A 2012 live album of Zappa material, F.O.H., features the band in a totally live performance with no overdubs, engineered afterwards to recreate the sound as it would have been recorded during Zappa’s lifetime on equipment that he would have used. Frank Zappa was no stranger to live recordings, he taped hundreds if not thousands of his own gigs and often mixed and matched performances, including overdubbing guitar solos from one performance onto a separate recording of a show recorded separately in order to capture the best performance.
Dweezil’s choice of guitars for the Zappa Plays Zappa tours reflects his detailed approach to recreating many of the same guitar tones that Frank used. The 2013 Zappa Plays Zappa tour saw Dweezil wielding a modified Gibson SG that was a replica of Frank’s favourite early '60s SG Special that became something of a Zappa trademark. Starting life as an SG Special, Dweezil’s SG similarly features a blonde headstock fascia, a Maestro vibrato unit and replaces the original P-90 single coil pickups with ’57 Classic humbuckers that are wired to coil tap and phase-reverse switches. The resulting out of phase tones lend the guitar a nasal honky quality that Frank Zappa often employed in tandem with plenty of high gain overdrive as a major part of his lead guitar sounds.
Gibson recently started producing a replica of Frank Zappa’s original SG, which is nicknamed the ‘Roxy’ SG after the groundbreaking Roxy & Elsewhere Live album that featured that particular guitar. Ironically Frank Zappa went on record as saying that Gibson had never approached him during his lifetime, despite the fact that he was one of their most high profile players during the 1970s and 1980s. Although Frank played many guitars, including highly modified Strats and a battered sunburst Fender Stratocaster that Zappa reclaimed from death after it was smashed and immolated by Jimi Hendrix, the Gibson SG remains the instrument that most hardcore Zappa fans associate with him.
Besides his father's signature Gibson SG, Dweezil also relies on a Fender Eric Johnson signature Stratocaster that he has modified with a Piezo pickup in the bridge to help him recreate acoustic sounds live on stage. “It’s a good sounding guitar,’ Dweezil explains, “I have been playing it on a lot of songs that Frank used a lot of Strat-specific songs and songs that go between clean and distorted sounds.” Dweezil prefers light gauge Ernie Ball strings, claiming that unlike the majority of Rock guitarists his fingers don’t develop tough callouses and that heavy strings “rip the skin off my fingers!”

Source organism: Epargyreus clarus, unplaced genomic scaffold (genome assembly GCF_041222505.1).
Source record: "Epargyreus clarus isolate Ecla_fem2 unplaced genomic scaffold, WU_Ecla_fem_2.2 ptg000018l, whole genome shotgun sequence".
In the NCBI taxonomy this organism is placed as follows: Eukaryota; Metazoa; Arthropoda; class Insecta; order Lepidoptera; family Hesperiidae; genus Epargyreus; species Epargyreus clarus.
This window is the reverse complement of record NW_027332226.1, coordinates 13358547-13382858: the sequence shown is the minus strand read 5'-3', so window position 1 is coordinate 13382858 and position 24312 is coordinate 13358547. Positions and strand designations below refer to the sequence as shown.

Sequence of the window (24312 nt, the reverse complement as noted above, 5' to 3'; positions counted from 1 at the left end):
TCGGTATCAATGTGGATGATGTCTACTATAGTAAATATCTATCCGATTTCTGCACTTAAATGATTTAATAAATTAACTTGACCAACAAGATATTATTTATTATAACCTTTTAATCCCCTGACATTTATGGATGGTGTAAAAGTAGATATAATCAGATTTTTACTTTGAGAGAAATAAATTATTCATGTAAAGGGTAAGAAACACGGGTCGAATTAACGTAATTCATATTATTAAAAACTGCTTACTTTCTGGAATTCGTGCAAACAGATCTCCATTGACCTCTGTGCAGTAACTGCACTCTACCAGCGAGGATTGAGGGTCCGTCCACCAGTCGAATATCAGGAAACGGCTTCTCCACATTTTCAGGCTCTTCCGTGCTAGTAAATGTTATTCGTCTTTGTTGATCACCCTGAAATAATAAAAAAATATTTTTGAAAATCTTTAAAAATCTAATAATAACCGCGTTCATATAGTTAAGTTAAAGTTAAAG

Frank Zappa reputedly never played strings heavier than 009-.42 gauge, and it never did his tone any harm, either!
By contrast Dweezil prefers heavy gauge faux tortoiseshell guitar picks by Red Bear, which claim to recreate the unique sound and feel of genuine tortoiseshell. “It makes a real difference,” Dweezil insists, “One of the things that I notice is that you can strike the string lighter, a heavier pick will roll off some of the top end, so if you have a thin scratchy sound a heavier pick will help to reduce some of that.”
Dweezil’s effects rig is simply huge and starts with an immense pedalboard characterized by two wah wah pedals, one in front of the rig and one that he runs after his modulation effects, which he claims gives him more choice of textures. Recreating the era that is reflected by the band’s set list is paramount and to achieve this Dweezil employs the astounding Fractal Audio Axe-FX processor - in fact he has two, with the second as a spare in case any guests turn up! - that Dweezil claims lies at the core of the tones that he painstakingly researches and recreates for each FPZ tour.
Dweezil chooses to run his effects directly through the front of the Axe-FX II, rather than the processor’s effects loop. His stageboard includes a Bogner Ecstasy Blue overdrive, JAM Pedals Fuzz Phrase, SolidGoldFX Formula 76 octave/fuzz, TC Electronic PolyTune Mini, SolidGoldFX Electroman delay, JAM Pedals Big Chill Tremolo, and JAM Pedals Red Muck. An MFC-101 MIDI Foot Controller allows him to remotely control the Axe-FX II whilst a quartet of expression pedals control master volume and pre-set functions depending on which pre-set is selected.
From teenage prodigy to a respected custodian of his father’s legacy, Dweezil Zappa has matured into a highly respected musician who has found a unique niche. By helping to keep Frank Zappa’s music alive, he is enriching the lives of long standing Zappa fans and subsequent generations who never got to see Frank Zappa perform his music live.